On evaluation, beta-human chorionic gonadotropin (β-HCG), alpha feto protein and routine blood investigations were found within the normal limits. An abdominal contrast-enhanced computed tomography (CECT) scan showed a well-defined mass that measured approximately 25×23×15 cm, extending from epigastrium to upper pelvis (figure 2). It was showing fat density areas, soft tissue and multiple calcified density components of various sizes and shapes resembling the shape of vertebrae, ribs and long bones. This mass was causing displacement and compression of adjacent abdominal viscera.
On the basis of clinical findings (slow growing abdominal lump with firm to hard consistency, irregular surface and ill-defined margins) and CECT findings (well-defined mass with fat density areas and multiple calcified density resembling shape of vertebrae, ribs and long bones), a clinical diagnosis of FIF was made preoperatively.
On exploration, there was a large retroperitoneal encapsulated mass, extending from the under surface of the liver reaching up to the pelvic rim (figure 3). It was grossly displacing intra-abdominal viscera however no invasion was noted. The contents of the tumour consisted of hairs, mature bones and other body parts (figure 4). The contents were removed in toto and a part of cyst wall which was densely adherent to the mesenteric vessels was left behind in order to prevent devascularization of gastrointestinal tract. The remaining cyst wall was cauterised. On macroscopic examination, the mass measured 30×16×10 cm and was composed of hairy cheesy material, multiple teeth and structures resembling limb buds. On cutting section, it showed fatty, cartilaginous and bony areas along with another cystic area of size 8×7 cm. Microscopically, there was an admixture of different elements including neural, intestinal, cartilaginous and bone along with skin adnexal structures and adipose tissue. However, no immature elements were seen. A final diagnosis of FIF was given on the basis of histopathological findings.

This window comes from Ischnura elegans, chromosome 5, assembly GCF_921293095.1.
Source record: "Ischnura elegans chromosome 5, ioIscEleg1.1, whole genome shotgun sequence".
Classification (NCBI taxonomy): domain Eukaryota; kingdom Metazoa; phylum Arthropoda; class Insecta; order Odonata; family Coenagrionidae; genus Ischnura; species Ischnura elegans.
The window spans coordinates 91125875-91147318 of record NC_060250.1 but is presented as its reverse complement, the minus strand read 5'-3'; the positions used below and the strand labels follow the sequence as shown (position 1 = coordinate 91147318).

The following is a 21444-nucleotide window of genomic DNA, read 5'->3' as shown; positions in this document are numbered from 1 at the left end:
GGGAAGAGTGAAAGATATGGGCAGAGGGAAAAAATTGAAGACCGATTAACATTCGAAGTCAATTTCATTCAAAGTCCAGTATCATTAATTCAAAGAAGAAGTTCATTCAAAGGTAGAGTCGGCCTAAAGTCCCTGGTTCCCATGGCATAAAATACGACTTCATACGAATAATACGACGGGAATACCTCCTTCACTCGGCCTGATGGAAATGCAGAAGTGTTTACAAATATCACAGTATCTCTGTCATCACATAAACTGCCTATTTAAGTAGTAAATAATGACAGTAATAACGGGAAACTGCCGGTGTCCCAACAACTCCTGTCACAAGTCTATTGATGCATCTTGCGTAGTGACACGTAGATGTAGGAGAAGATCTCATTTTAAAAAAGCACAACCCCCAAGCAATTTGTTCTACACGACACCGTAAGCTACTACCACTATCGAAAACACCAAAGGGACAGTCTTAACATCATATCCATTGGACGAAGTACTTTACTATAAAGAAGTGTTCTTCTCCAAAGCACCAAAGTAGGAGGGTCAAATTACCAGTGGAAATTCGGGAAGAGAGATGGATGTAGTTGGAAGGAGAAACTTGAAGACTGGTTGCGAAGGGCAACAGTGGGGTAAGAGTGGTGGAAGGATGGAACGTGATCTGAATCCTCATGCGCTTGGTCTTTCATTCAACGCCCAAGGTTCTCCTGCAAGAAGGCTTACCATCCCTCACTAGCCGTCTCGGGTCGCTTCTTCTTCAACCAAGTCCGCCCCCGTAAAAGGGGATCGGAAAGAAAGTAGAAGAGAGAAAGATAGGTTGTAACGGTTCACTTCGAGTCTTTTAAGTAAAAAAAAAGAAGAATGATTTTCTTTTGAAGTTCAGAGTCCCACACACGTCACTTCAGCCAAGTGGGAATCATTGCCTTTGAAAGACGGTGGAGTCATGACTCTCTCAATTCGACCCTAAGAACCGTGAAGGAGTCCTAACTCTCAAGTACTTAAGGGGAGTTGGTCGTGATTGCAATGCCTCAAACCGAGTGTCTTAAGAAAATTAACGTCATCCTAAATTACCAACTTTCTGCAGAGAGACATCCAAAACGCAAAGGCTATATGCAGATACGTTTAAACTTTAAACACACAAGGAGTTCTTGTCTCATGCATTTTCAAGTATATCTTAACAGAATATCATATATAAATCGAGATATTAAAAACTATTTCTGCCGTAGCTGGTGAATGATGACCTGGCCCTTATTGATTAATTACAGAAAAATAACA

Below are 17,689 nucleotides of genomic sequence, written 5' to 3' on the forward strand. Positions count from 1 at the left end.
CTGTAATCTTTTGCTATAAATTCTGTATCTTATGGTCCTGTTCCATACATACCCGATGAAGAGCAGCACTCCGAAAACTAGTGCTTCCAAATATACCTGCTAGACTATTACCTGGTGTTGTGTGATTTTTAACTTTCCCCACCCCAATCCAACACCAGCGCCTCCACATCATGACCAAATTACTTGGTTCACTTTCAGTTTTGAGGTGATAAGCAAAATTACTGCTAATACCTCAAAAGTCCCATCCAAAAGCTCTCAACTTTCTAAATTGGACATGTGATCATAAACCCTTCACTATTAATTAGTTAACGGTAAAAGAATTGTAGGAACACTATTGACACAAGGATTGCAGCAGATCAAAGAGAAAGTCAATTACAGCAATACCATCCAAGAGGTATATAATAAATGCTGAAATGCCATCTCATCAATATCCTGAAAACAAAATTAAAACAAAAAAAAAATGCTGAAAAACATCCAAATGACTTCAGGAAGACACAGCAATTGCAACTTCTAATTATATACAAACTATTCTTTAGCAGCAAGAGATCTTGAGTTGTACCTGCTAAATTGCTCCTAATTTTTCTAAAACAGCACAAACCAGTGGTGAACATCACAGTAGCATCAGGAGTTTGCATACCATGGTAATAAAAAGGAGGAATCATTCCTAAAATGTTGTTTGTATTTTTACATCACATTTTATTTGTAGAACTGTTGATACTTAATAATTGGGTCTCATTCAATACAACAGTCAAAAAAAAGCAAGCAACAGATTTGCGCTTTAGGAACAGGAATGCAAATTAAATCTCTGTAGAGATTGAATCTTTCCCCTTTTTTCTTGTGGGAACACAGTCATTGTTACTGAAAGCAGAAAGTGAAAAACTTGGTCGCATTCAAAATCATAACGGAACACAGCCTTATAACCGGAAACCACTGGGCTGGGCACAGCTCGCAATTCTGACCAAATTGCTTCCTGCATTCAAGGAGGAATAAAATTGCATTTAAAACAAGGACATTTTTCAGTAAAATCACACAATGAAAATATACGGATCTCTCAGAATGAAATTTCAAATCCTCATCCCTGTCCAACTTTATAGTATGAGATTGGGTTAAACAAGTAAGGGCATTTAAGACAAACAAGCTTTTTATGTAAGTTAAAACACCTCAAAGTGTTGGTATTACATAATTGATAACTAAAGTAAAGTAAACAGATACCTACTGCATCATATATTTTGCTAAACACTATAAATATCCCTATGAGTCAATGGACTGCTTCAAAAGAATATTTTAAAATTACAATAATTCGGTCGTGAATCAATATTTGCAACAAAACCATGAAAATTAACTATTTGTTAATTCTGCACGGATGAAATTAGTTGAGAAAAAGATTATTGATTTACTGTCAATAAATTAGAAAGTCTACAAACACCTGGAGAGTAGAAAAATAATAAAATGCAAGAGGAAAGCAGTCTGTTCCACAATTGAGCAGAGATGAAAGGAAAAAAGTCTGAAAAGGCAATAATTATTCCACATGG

Outcome and follow-up
Her postoperative period was uneventful. She has now been on our follow-up for the last 24 months with normal level of β-HCG and is doing well.
FIF is a condition, commonly occurs in retroperitoneal space (80%).2 Others rare sites like sacrococcygeal region, intracranial, thorax, pelvis, scrotum, back and oral cavity have also been described in the literature.3–5 There are two theories for the development of FIF. One is parasitic twin theory in which parasitic malformed fetus formed inside the body of its host twin and share common blood supply. The parasitic twin is anencephalic with lack of many internal organs and it usually dies before birth.6 The other theory is that FIF is a highly differentiated form of teratoma.7 However, Willis (1953) emphasised the definition of FIF as a mass containing a vertebral axis along with other organs or limbs.8 Recently, many cases have reported as FIF without the presence of vertebral column but features of advanced stage of organogenesis.9